#7 Workplace culture is the rocket fuel that gets you through tough times
Significant data demonstrates that workplaces with a strong culture outperform those that are vanilla. Creating shared moments is really hard when a people working in silo. At spottydog we worked really hard to combat this and as a team we came together during lockdown not just once a week, but every single day at 3pm. Our ‘Long Time No Tea’ 30 minute slot got everyone together for a non-work related social, with a random task, quiz or activity which has helped us create a strong sense of team. Positive workplace culture is the rocket fuel that gets you through tough times, so it’s been our number one focus as we have worked through lockdown. There’s no ‘i’ in team at spottydog, but we’d like to think there was always a ‘mate’.

#8 Being best placed to support positive mental health and wellbeing
Mental health was already an increasing concern prior to lockdown, but a growing number of people working in isolation could act as an even bigger catalyst to drive feelings of loneliness, despair and worry. We’re an industry that asks people to find solutions to challenges, overcome problems and is competitive. We all have good and bad days, but being in the workplace means its easier to share the highs and lows, and more easily spot if someone needs help. Asking for help is one of the biggest barriers to getting support to tackle a mental health concerns, asking for help remotely maybe dangerously difficult.

#9 Do our bit to boost business
We all want the economy to get moving, and it seems one of the easiest ways we can play our part is by returning back to the businesses that serve the office communities we work from. Restarting our offices means we can welcome back our cleaners, pop out for lunch and coffees, and shop for new workwear. These businesses have worked hard to ensure they are COVID safe, they need us, and we need them to be successful. We’re happy to eat out to help out, or take a taxi, or buy a frock, as long as it’s all done safely.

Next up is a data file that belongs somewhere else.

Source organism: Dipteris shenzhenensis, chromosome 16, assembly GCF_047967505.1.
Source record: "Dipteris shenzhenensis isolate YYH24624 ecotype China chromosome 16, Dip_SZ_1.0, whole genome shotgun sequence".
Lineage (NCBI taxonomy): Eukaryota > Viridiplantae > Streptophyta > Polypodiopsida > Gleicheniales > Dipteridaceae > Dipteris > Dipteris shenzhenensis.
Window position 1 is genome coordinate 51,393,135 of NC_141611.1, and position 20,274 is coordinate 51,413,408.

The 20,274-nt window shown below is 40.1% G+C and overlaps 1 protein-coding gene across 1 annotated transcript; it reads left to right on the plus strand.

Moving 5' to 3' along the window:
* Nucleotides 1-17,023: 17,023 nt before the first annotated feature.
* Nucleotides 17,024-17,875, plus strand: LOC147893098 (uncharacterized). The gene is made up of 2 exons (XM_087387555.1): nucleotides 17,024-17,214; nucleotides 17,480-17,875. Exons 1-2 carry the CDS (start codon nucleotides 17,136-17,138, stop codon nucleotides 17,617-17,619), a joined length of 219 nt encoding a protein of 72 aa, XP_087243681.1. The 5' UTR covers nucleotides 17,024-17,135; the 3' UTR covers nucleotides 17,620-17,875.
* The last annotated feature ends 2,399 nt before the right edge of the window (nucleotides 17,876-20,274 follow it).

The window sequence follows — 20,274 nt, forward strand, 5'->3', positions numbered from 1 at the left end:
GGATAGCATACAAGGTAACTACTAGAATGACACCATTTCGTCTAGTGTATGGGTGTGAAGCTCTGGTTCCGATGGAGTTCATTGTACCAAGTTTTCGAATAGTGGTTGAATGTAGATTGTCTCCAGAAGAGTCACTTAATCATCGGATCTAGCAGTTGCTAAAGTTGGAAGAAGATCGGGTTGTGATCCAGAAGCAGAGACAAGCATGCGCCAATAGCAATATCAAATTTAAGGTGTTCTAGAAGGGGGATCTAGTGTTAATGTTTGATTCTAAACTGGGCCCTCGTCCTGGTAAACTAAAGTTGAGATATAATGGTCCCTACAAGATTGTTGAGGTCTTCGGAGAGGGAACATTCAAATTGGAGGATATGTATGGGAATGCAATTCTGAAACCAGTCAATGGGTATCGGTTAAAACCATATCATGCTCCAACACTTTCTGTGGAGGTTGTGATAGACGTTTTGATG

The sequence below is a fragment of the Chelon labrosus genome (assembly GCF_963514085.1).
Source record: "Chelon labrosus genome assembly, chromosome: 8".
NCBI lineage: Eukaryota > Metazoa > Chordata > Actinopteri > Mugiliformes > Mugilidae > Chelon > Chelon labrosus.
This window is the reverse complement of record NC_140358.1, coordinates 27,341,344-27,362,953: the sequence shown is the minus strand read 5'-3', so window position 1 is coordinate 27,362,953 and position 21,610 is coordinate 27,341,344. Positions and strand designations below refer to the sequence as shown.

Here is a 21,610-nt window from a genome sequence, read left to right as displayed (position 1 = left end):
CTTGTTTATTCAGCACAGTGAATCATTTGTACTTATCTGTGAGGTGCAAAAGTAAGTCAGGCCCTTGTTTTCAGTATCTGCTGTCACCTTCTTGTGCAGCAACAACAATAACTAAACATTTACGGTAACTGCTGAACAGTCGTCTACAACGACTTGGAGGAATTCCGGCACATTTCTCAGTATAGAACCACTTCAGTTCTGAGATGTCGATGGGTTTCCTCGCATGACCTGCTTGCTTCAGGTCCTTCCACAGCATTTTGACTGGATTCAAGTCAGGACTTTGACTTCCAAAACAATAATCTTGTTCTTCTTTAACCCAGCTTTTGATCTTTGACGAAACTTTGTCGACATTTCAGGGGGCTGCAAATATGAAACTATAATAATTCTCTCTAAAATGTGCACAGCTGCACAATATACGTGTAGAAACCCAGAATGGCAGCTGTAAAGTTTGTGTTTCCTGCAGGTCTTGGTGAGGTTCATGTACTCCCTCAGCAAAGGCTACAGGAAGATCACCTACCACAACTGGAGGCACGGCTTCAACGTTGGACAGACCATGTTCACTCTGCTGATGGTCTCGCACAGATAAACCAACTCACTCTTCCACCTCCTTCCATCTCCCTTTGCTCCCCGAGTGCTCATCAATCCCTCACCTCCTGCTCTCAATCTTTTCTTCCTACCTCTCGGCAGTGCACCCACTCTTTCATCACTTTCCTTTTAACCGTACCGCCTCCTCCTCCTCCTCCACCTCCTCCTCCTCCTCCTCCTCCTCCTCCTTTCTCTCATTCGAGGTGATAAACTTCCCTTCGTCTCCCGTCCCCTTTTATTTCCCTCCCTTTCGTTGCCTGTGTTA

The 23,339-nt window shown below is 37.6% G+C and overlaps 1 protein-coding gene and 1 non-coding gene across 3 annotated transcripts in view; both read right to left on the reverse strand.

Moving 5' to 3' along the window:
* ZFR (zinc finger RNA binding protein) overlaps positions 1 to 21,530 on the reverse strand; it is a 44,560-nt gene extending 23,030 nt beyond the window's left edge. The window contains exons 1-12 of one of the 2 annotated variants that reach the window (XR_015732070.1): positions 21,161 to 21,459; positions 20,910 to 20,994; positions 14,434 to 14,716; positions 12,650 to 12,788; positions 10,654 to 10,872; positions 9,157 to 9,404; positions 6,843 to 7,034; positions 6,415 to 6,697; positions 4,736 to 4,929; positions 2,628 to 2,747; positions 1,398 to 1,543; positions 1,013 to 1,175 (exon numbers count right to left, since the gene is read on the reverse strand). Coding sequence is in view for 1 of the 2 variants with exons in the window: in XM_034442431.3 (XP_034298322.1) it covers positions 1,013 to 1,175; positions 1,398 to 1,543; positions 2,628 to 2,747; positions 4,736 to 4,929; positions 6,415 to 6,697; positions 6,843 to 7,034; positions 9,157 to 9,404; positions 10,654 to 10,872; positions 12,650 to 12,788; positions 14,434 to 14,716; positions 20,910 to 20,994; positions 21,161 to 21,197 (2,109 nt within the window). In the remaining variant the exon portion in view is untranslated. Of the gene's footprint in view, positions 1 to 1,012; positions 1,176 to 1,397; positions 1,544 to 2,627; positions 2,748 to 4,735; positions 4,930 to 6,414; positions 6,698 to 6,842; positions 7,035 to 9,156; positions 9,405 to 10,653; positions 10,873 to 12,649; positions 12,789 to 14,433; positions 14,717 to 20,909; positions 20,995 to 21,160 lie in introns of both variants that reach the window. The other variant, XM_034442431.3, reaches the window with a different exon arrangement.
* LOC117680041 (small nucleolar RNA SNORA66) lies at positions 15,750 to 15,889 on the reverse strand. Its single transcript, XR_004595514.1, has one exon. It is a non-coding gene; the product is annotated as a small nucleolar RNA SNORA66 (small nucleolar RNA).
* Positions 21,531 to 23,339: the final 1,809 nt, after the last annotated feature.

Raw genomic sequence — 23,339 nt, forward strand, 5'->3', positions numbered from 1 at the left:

#10 Our energy, engagement, efficiency is at an all-time high
I hope reflecting on these considerations might give other businesses the confidence to get people back into the workplace, as long as it’s safe to do so – but our tenth reason – that the energy, engagement and productivity of the spottydog team is at an all time high. So much so we’re growing our client activity and recruiting new pups, and on a Wednesday we still all get to wear our PJs!

Rachel Roberts

Founder & CEO Spottydog Communications


You're my CommsHero EP1 - Elaine Needham, Director of Marketing at Aspire Housing

Asif Choudry

Sales & Marketing Director with resource, Founder of #CommsHero


Staying #FutureProof: Lessons from the community at a time of change by Sarah Waddington

Sarah Waddington

Chart.PR FCIPR FPRCA MIOD | Managing Director Astute.Work | Founder #FuturePRoof


Why internal communication is the most important thing you will ever do by Steve Hayes

Internal communication is usually done badly – a sweeping statement, but in my experience one that rings true.

For one reason or another many organisations put talking to colleagues low down on a list of priorities that includes customer communication, trade press coverage, social media, marketing and a raft of other sexier communication activities which sound much better in reports to boards.

In reality, communicating well with your colleagues is the most important thing that you will ever do and the lack of investment in this area ignores a very simply truth – the service that you provide is fundamentally a reflection of how informed, engaged and motivated your colleagues are.

You can have the best approach to customer communication, the most innovative marketing techniques available and be the most high-profile, respected organisation in your sector – but you’ll never fulfil your objectives or reach your potential if your staff are not bought into what you are doing.

This is easier in some sectors than others. I am lucky to work in social housing, where a clear social purpose and the people-centred nature of the service we provide makes buying colleagues into a vision and mission that bit easier.

But by following some simple rules and taking the time to invest, any organisation can benefit hugely from a strong internal communication function.